Place the bowl on the stand mixer. Using the whisk attachment, whip on speed 8 (under high) for 5 minutes. The mix may spatter a little at the start, so drape a tea towel (dish towel) over the top until it subsides, but don’t keep it on the whole time – the hot air needs a way out of the mallow syrup to allow it to cool.
After 5 minutes, you should start to hear a thrumming sound of the thickening mallow slap against the side of the bowl. Drop the speed down and whip on speed 4 (medium) for another 5 minutes.
As the gelatine in the marshmallow cools and sets, it traps the air introduced by whisking. Doing this on a medium speed at the end means a more stable and airy build. If the mallow is underwhipped, it will pool in the tin and won’t be airy.
While the mallow is whipping, spray a 20 cm × 35 cm (8 in × 14in) tin deep cake tin with a generous coat of cooking oil spray. The mallow is ready when it is airy, creamy and sticky. Stir in the finely grated zest of two lemons just before the mix is scraped into the tin. If the zest is added in the mixer, the tiny strands will get tangled on the whisk. Quickly scrape it into the prepared tin and smooth the top with an offset spatula. Spray the top with more cooking oil spray and lay a piece of plastic wrap on top. Smooth the marshmallow out with your hands, using a moderate degree of pressure to even it out.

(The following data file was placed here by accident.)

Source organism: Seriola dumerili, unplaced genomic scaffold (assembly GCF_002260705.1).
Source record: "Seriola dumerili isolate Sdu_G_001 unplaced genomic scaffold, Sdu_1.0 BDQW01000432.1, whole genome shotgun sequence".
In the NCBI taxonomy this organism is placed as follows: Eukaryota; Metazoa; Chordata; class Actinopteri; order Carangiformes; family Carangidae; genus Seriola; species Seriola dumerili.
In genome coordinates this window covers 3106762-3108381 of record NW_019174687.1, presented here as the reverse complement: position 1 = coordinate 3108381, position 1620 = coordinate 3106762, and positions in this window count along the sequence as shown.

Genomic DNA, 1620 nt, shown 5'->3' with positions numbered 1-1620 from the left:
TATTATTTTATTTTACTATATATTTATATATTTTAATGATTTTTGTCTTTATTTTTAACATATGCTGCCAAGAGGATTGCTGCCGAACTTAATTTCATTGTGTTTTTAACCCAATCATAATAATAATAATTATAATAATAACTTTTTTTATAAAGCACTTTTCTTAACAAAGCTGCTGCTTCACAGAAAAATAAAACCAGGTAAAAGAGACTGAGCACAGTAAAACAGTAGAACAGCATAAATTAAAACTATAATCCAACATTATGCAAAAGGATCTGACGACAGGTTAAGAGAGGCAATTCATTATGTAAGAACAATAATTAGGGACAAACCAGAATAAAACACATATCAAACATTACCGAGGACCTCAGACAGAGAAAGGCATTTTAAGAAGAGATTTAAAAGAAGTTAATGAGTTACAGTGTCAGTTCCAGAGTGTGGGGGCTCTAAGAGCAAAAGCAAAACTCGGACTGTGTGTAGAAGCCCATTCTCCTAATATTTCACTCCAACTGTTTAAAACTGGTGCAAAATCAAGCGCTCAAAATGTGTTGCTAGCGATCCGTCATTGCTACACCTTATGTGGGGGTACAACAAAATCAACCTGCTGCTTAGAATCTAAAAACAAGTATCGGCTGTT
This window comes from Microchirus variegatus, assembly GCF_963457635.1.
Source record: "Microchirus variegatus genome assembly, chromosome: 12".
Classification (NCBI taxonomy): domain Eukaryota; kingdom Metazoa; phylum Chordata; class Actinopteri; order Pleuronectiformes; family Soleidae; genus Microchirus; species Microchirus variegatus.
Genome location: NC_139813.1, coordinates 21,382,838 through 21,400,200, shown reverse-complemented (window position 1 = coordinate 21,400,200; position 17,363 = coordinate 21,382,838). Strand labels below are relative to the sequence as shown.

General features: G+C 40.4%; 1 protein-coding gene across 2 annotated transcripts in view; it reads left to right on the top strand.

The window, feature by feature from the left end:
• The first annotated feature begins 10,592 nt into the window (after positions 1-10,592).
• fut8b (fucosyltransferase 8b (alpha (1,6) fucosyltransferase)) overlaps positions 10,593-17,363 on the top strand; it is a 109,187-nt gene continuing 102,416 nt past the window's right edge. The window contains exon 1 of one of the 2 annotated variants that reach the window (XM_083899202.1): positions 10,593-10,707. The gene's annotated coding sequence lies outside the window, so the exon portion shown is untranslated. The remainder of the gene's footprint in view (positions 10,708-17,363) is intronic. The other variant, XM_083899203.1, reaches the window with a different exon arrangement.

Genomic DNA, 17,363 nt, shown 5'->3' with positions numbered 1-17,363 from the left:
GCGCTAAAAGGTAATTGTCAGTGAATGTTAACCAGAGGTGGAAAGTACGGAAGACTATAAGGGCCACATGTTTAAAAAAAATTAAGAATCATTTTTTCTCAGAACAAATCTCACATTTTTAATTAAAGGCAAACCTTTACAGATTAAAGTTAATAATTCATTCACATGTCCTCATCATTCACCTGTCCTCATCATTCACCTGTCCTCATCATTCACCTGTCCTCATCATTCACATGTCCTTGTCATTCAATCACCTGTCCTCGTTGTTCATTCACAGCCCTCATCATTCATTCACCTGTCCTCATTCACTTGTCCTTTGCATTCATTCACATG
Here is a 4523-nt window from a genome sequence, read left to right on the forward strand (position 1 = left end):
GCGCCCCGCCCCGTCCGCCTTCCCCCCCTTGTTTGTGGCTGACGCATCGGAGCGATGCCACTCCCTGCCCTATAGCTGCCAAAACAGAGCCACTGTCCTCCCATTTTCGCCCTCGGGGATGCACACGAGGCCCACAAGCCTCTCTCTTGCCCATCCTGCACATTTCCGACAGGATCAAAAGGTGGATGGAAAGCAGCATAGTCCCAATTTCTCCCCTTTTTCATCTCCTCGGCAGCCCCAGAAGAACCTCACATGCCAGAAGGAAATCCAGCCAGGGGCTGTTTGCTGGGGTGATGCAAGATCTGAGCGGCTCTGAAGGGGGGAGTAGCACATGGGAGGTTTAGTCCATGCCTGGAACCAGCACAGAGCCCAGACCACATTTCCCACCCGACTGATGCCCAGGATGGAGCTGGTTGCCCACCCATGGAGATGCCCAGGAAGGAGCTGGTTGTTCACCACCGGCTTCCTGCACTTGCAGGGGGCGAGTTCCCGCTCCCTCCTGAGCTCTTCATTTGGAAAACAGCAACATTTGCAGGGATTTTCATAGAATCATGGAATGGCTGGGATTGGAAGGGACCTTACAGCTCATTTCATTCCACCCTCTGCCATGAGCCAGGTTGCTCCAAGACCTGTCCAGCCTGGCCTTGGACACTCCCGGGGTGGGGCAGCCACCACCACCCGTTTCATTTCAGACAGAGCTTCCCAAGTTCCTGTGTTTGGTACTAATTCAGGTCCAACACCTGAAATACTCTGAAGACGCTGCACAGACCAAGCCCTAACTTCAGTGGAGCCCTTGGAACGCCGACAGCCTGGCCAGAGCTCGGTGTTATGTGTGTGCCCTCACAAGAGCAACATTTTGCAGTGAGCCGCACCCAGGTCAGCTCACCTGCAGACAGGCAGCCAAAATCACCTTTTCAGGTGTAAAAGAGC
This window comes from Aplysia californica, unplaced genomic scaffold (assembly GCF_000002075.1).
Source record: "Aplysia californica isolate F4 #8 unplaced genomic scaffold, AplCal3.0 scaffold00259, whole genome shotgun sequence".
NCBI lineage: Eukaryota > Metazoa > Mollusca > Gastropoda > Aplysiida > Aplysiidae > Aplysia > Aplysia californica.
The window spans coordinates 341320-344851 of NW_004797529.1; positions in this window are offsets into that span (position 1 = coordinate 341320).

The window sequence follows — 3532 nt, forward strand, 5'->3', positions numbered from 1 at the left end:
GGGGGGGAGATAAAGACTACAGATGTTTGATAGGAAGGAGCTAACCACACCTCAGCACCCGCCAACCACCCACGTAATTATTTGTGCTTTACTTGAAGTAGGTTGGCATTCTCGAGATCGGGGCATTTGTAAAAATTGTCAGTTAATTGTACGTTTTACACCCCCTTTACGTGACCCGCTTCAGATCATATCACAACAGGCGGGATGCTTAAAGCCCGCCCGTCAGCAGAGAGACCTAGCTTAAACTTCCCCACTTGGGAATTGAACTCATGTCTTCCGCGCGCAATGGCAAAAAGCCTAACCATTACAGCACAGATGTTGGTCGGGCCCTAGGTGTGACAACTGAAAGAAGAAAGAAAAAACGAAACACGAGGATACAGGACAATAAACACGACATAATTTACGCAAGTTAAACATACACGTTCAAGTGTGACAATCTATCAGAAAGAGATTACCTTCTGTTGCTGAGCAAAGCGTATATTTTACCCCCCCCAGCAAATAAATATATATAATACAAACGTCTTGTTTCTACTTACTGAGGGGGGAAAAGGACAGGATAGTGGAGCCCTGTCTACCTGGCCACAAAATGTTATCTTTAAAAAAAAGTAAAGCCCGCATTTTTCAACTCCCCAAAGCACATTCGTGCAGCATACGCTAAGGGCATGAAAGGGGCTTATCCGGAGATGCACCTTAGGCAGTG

Chill for at least 2 hours until set. When the marshmallow has set, flip it out onto a cutting board and use a hot, damp knife to cut it into sixteen pillowy cubes. For dusting, combine the icing sugar and cornflour in a bowl. Roll the marshmallow in the mix and place on a tray. You can eat them now, or if you’d like the texture a little firmer and with a faint crust, leave them to cure, uncovered, for a few hours in the fridge (or overnight for a chewier crust).
Natalie Paull’s strawberry jewels recipe